In its early days, one of the department's most active agencies was the operation of the Marine Service of Canada, which became the forerunner to the Canadian Coast Guard, with vessels dedicated to performing maintenance of buoys and lighthouses. Whereas fisheries management was not as important as it became in the latter part of the 20th century, a major responsibility for the Department of Marine and Fisheries included the provisioning of rescue stations and facilities at the shipwreck sites of Sable Island and St. Paul Island off Nova Scotia.

The department also had responsibility for overseeing the qualification of apprenticing sailors who desired to become mates or shipping masters, as well as several marine police forces, which attempted to combat illegal crimping, the trafficking of sailors in human bondage at major ports.

The foray into enforcement saw the department operate the "Dominion cruisers" which were armed enforcement vessels operating for the Fisheries Protection Service of Canada, a continuation of the Provincial Marine enforcement agencies of the British North American colonies. These ships and other chartered schooners and the like, would cruise the fishing grounds off the Atlantic and Pacific coasts, watching for violations within Canada's territorial sea, then only three nautical miles (6 km) from shore.

Naval service

Prior to the First World War, Canada had limited naval forces, with the majority of protection having been provided by the enforcement vessels of the Department of Marine and Fisheries (Dominion Cruisers) or Fisheries Protection Service of Canada, and by Britain's Royal Navy.

In 1909–1910, the Department of Marine and Fisheries became linked to efforts to develop a Canadian naval force, when on March 29, 1909, a member of parliament, George Foster, introduced a resolution in the House of Commons calling for the establishment of a "Canadian Naval Service". The resolution was not successful; however, on January 12, 1910, the government of Prime Minister Sir Wilfrid Laurier took Foster's resolution and introduced it as the Naval Service Bill. After a third reading, the bill received royal assent on May 4, 1910, and became the Naval Service Act, administered by the minister of marine and fisheries at the time.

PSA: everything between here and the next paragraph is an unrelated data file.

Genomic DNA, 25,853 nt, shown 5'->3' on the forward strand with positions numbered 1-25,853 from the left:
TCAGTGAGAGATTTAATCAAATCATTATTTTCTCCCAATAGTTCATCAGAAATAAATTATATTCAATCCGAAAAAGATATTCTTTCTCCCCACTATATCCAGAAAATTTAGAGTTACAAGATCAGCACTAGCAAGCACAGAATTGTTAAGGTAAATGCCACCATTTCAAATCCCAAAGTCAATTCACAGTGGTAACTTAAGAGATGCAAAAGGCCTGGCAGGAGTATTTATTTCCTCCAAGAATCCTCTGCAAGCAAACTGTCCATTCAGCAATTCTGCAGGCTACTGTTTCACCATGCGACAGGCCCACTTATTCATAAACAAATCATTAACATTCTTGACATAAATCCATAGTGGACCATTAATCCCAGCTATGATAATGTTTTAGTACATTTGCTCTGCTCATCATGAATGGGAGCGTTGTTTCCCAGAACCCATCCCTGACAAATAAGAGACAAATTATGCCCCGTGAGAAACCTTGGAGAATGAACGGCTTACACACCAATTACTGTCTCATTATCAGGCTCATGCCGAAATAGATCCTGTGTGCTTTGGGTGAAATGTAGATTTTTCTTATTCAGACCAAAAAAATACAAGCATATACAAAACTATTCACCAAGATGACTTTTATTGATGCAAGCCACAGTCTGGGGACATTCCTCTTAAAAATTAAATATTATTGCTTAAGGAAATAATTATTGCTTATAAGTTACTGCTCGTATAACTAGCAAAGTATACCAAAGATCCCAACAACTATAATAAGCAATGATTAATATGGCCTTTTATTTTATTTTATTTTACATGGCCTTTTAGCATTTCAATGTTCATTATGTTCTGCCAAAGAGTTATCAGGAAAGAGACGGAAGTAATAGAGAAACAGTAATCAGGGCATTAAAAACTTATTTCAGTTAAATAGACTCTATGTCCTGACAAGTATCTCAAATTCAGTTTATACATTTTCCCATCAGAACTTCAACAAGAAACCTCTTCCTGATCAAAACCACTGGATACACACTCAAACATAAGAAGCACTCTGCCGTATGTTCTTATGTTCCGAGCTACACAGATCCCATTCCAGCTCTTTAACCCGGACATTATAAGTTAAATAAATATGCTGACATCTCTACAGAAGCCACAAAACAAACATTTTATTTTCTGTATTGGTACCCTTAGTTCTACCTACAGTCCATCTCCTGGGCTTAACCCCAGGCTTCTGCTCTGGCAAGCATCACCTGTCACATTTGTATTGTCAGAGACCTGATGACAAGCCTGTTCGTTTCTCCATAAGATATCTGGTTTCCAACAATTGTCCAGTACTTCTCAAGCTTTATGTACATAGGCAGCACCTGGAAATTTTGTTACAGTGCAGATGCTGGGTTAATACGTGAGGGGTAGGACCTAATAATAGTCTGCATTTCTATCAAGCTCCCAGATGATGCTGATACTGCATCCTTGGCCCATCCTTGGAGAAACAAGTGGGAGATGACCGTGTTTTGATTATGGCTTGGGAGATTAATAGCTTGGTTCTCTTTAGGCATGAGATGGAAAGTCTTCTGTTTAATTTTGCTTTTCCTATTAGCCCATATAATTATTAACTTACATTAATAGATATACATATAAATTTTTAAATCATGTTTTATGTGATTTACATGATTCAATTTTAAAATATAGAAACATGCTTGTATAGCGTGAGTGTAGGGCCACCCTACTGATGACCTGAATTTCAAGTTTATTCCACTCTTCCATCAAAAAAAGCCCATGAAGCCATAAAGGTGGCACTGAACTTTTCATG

The official title of the navy was the "Naval Service of Canada" (also "Canadian Naval Forces"), and the first Director of the Naval Service of Canada was Rear-Admiral Charles Kingsmill (Royal Navy, retired), who was previously in charge of the marine service of the Department of Marine and Fisheries. The Naval Service of Canada changed its name to "Royal Canadian Navy" on January 30, 1911, but it was not until August 29, 1911, that the use of "Royal Canadian Navy" was permitted by King George V.


Fisheries management heraldic badge worn by DFO Officers

The Conservation & Protection (C&P) directorate is responsible for fisheries enforcement.[5] The program aims to ensure the conservation and sustainable use of Canada's aquatic resources and the protection of species at risk, fish habitat, and oceans, not always successfully.[6] C&P collaborates with a variety of domestic partners, including the Canadian Coast Guard, other federal departments, other levels of government, industry, First Nations communities, recreational fishing groups, and others. Internationally, C&P participates in or indirectly contributes to more than a dozen regional fisheries management organizations (e.g., Northwest Atlantic Fisheries Organization and the North Pacific Anadromous Fish Commission).

C&P promotes compliance with legislation, regulations and management measures through education and shared stewardship initiatives; conducts monitoring, control, and surveillance activities using surface vessels, aerial surveillance aircraft and land patrols; and manages major cases and special investigations. The program includes operational enforcement units in DFO's six regions, the National Fisheries Intelligence Service, the National Digital Forensics Service and Program and Operational Readiness.

Enforcement activities are conducted by three types of officials that are designated under the Fisheries Act: fishery officers, fishery guardians, and fishery inspectors.